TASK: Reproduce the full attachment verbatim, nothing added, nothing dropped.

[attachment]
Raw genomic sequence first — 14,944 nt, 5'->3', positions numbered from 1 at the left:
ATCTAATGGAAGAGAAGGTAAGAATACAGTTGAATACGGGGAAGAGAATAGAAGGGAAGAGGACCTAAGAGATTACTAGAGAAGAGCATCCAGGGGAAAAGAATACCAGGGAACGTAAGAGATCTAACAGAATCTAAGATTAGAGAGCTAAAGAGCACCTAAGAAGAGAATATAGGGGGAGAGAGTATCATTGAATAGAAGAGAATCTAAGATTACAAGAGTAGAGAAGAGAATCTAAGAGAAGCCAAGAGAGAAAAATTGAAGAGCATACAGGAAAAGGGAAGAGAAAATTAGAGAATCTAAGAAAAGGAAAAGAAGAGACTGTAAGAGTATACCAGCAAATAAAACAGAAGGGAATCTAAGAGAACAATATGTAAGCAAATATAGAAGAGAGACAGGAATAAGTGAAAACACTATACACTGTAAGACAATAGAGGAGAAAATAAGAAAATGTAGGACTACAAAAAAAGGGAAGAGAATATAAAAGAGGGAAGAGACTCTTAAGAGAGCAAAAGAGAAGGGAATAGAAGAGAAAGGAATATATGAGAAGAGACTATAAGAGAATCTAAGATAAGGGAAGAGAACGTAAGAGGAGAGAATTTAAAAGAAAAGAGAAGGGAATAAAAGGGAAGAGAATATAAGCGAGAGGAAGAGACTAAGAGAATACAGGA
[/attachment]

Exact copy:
Raw genomic sequence first — 14,944 nt, 5'->3', positions numbered from 1 at the left:
ATCTAATGGAAGAGAAGGTAAGAATACAGTTGAATACGGGGAAGAGAATAGAAGGGAAGAGGACCTAAGAGATTACTAGAGAAGAGCATCCAGGGGAAAAGAATACCAGGGAACGTAAGAGATCTAACAGAATCTAAGATTAGAGAGCTAAAGAGCACCTAAGAAGAGAATATAGGGGGAGAGAGTATCATTGAATAGAAGAGAATCTAAGATTACAAGAGTAGAGAAGAGAATCTAAGAGAAGCCAAGAGAGAAAAATTGAAGAGCATACAGGAAAAGGGAAGAGAAAATTAGAGAATCTAAGAAAAGGAAAAGAAGAGACTGTAAGAGTATACCAGCAAATAAAACAGAAGGGAATCTAAGAGAACAATATGTAAGCAAATATAGAAGAGAGACAGGAATAAGTGAAAACACTATACACTGTAAGACAATAGAGGAGAAAATAAGAAAATGTAGGACTACAAAAAAAGGGAAGAGAATATAAAAGAGGGAAGAGACTCTTAAGAGAGCAAAAGAGAAGGGAATAGAAGAGAAAGGAATATATGAGAAGAGACTATAAGAGAATCTAAGATAAGGGAAGAGAACGTAAGAGGAGAGAATTTAAAAGAAAAGAGAAGGGAATAAAAGGGAAGAGAATATAAGCGAGAGGAAGAGACTAAGAGAATACAGGA